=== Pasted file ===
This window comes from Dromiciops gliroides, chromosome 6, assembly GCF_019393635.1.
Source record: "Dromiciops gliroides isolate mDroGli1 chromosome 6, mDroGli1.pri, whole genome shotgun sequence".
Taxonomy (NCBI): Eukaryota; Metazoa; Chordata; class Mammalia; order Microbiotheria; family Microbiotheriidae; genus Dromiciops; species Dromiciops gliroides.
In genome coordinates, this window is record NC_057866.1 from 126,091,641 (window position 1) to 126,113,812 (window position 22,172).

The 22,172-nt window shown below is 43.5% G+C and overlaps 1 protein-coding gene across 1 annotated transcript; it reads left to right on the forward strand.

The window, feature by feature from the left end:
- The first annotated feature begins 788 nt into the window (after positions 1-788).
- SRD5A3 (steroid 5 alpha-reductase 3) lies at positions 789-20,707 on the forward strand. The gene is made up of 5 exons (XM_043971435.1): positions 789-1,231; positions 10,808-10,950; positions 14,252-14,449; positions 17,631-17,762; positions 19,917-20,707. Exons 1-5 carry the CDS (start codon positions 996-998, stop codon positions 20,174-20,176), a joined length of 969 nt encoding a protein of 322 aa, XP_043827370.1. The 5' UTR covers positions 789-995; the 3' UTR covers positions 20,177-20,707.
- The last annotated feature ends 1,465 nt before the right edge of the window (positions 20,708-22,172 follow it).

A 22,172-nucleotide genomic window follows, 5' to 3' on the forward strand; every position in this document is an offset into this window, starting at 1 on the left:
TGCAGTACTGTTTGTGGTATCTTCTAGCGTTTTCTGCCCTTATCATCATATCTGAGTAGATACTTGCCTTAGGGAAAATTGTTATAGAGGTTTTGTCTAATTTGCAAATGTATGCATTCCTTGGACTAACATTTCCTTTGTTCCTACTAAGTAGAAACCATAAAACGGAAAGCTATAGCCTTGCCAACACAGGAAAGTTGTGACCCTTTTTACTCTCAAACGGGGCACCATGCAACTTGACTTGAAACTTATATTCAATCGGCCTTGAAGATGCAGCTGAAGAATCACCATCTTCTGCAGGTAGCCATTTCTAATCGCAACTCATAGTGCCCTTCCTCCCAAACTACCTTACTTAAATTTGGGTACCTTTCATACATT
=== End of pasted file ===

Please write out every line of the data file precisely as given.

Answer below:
This window comes from Dromiciops gliroides, chromosome 6, assembly GCF_019393635.1.
Source record: "Dromiciops gliroides isolate mDroGli1 chromosome 6, mDroGli1.pri, whole genome shotgun sequence".
Taxonomy (NCBI): Eukaryota; Metazoa; Chordata; class Mammalia; order Microbiotheria; family Microbiotheriidae; genus Dromiciops; species Dromiciops gliroides.
In genome coordinates, this window is record NC_057866.1 from 126,091,641 (window position 1) to 126,113,812 (window position 22,172).

The 22,172-nt window shown below is 43.5% G+C and overlaps 1 protein-coding gene across 1 annotated transcript; it reads left to right on the forward strand.

The window, feature by feature from the left end:
- The first annotated feature begins 788 nt into the window (after positions 1-788).
- SRD5A3 (steroid 5 alpha-reductase 3) lies at positions 789-20,707 on the forward strand. The gene is made up of 5 exons (XM_043971435.1): positions 789-1,231; positions 10,808-10,950; positions 14,252-14,449; positions 17,631-17,762; positions 19,917-20,707. Exons 1-5 carry the CDS (start codon positions 996-998, stop codon positions 20,174-20,176), a joined length of 969 nt encoding a protein of 322 aa, XP_043827370.1. The 5' UTR covers positions 789-995; the 3' UTR covers positions 20,177-20,707.
- The last annotated feature ends 1,465 nt before the right edge of the window (positions 20,708-22,172 follow it).

A 22,172-nucleotide genomic window follows, 5' to 3' on the forward strand; every position in this document is an offset into this window, starting at 1 on the left:
TGCAGTACTGTTTGTGGTATCTTCTAGCGTTTTCTGCCCTTATCATCATATCTGAGTAGATACTTGCCTTAGGGAAAATTGTTATAGAGGTTTTGTCTAATTTGCAAATGTATGCATTCCTTGGACTAACATTTCCTTTGTTCCTACTAAGTAGAAACCATAAAACGGAAAGCTATAGCCTTGCCAACACAGGAAAGTTGTGACCCTTTTTACTCTCAAACGGGGCACCATGCAACTTGACTTGAAACTTATATTCAATCGGCCTTGAAGATGCAGCTGAAGAATCACCATCTTCTGCAGGTAGCCATTTCTAATCGCAACTCATAGTGCCCTTCCTCCCAAACTACCTTACTTAAATTTGGGTACCTTTCATACATT